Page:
I think it’s a good idea for Indie Authors (myself included) to seek to learn more about the publishing industry as a whole (to include Traditional Publishing even if we aren’t seeking that route) because it can help us to better understand the business of publishing, such as the importance of having a platform, and can possibly help us to better sell and market our books. For example, “Most agents and publishers—particularly the bigger ones—won’t even consider you unless you already have a social media following of a few thousand. This shows them that you already have a fan base that will buy the book, and there’s already a market out there for you and your book(s).” (source: https://www.writerscookbook.com/indie-publishing-vs-traditional-publishing/)
I think Self-Publishers can benefit from this same kind of information. We may not be seeking agents but we do still need readers and the bigger the platform, the better our chances of finding those readers. Just a thought.
Very well said. Fav. Post Quote: Beta Reading is not editing, and the reader should not make comments that are editorial in nature. Those kinds of nit-picky comments are not helpful at this early stage because the larger issues must be addressed before the fine-tuning can begin, and if you are beta reading for someone, the larger issues are what the author has asked you to look at. *Comments disabled here. Please comment and share the original post*
Once again, the question of the difference between beta reading and editing has arisen in one the many forums I frequent on Facebook. So, I feel the need to revisit a post from 2015, Beta Reading VS. Editing. If you’ve already seen this post, nothing has changed in the world of editing and beta reading since this first appeared. But thank you for stopping by!
Indies rely heavily on what we refer to as beta readers to help shape their work and make it ready for editing. But in many online forums, authors use the term used interchangeably with editing, and the two are completely different.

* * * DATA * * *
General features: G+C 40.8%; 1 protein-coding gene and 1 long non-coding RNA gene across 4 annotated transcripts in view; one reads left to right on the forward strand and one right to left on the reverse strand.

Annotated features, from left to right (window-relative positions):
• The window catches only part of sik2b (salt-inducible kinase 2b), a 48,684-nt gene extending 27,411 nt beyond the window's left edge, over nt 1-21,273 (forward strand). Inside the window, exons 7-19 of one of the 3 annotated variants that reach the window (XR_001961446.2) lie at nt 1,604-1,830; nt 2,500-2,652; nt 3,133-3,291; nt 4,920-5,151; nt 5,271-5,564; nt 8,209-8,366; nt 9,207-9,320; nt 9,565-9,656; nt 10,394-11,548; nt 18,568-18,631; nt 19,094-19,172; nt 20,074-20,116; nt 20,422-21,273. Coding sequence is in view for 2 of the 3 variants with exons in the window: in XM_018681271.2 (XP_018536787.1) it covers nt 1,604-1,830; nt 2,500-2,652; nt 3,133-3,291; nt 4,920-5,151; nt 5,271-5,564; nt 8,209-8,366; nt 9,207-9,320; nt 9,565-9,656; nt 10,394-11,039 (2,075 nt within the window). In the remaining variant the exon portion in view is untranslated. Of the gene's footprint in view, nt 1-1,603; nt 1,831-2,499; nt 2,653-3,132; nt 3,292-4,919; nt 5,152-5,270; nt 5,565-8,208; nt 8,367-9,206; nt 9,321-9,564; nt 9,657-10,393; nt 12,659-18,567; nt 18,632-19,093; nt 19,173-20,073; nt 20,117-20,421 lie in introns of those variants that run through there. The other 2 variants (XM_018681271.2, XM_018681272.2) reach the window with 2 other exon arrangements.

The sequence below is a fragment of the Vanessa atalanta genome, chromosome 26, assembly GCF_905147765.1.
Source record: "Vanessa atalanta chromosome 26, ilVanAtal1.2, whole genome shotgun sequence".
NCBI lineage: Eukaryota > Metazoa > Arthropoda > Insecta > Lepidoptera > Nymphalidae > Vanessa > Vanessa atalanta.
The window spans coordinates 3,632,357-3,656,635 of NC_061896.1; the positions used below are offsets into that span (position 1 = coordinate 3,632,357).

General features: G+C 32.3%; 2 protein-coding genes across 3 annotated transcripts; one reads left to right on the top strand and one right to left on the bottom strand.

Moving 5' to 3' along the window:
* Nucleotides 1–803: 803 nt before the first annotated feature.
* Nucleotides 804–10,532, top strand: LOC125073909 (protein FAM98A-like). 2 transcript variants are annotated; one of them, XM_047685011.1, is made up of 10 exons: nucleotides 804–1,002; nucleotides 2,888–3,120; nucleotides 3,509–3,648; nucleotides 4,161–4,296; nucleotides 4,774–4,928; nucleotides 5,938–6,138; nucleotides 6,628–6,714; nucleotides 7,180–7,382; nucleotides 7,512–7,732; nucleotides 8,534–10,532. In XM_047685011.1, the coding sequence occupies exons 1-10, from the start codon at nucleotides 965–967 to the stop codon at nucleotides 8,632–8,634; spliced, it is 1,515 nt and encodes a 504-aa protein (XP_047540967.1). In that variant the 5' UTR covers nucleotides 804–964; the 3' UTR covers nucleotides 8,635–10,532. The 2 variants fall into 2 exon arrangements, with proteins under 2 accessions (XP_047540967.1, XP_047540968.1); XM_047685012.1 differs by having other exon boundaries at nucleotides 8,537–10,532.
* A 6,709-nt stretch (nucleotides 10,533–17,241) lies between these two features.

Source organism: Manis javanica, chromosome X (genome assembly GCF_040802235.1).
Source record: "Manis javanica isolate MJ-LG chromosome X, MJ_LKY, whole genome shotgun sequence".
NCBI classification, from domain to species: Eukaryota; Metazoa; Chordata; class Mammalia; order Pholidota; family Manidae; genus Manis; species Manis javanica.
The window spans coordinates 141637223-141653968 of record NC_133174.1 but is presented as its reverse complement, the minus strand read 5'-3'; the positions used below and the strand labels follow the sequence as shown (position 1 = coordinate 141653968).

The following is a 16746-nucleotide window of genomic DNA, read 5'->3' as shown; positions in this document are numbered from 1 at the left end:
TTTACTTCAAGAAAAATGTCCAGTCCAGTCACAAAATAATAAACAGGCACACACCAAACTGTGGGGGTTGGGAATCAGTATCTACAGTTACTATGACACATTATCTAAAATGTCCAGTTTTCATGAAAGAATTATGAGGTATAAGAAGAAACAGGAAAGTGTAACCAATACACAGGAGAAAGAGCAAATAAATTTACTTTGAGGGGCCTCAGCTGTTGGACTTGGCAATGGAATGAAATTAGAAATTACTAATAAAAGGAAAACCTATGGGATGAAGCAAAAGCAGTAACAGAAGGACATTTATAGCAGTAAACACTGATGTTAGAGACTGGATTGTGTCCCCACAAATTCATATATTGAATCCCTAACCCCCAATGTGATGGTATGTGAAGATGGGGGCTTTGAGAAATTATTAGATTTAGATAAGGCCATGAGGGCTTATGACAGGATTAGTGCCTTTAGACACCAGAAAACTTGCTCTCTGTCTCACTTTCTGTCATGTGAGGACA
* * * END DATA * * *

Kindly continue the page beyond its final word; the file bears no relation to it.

And unfortunately, some indie published works are clear examples of work by authors who don’t realize the importance of working with an editor, although it is apparent that they have had assistance from beta-readers.
What is quite disappointing to me, is the many traditionally published works that seem to fall…
As you all know Book 2 of The Nora White Story is on its way out! (Pre-order it here). In honor of this, I am hosting a giveaway for Book 1! Visit the link below to snag your copy! Hurry. This exclusive offer won’t last long.
When seventeen-year-old Nora White successfully graduates High School in 1922 Mississippi and is College-bound, everyone is overjoyed and excited. Everyone except Nora. She dreams of Harlem, Cotton Clubs, Fancy Dresses, and Langston Hughes. For years, she’s sat under Mr. Oak, the big oak tree on the plush green grass of her families five acres, and daydreamed of The Black Mecca.
The ambitious, young Nora is fascinated by the prospect of being a famous writer in The Harlem Renaissance and decides she doesn’t want to go to College. Despite her parent’s staunch protest, Nora finds herself in Jacobsville, New York, a small town forty-five minutes outside of Harlem.
Shocked by their daughter’s disappearance, Gideon and Molly White are plagued with visions of the deadly south, like the brutal lynching of Gideon’s sister years ago. As the couple embarks on a frightening and gut-wrenching search for Nora, they are each stalked by their own traumatic past. Meanwhile, Nora learns that the North is not all it’s cracked up to be.
Can Gideon and Molly overcome their disturbing past in time to find their daughter before it’s too late?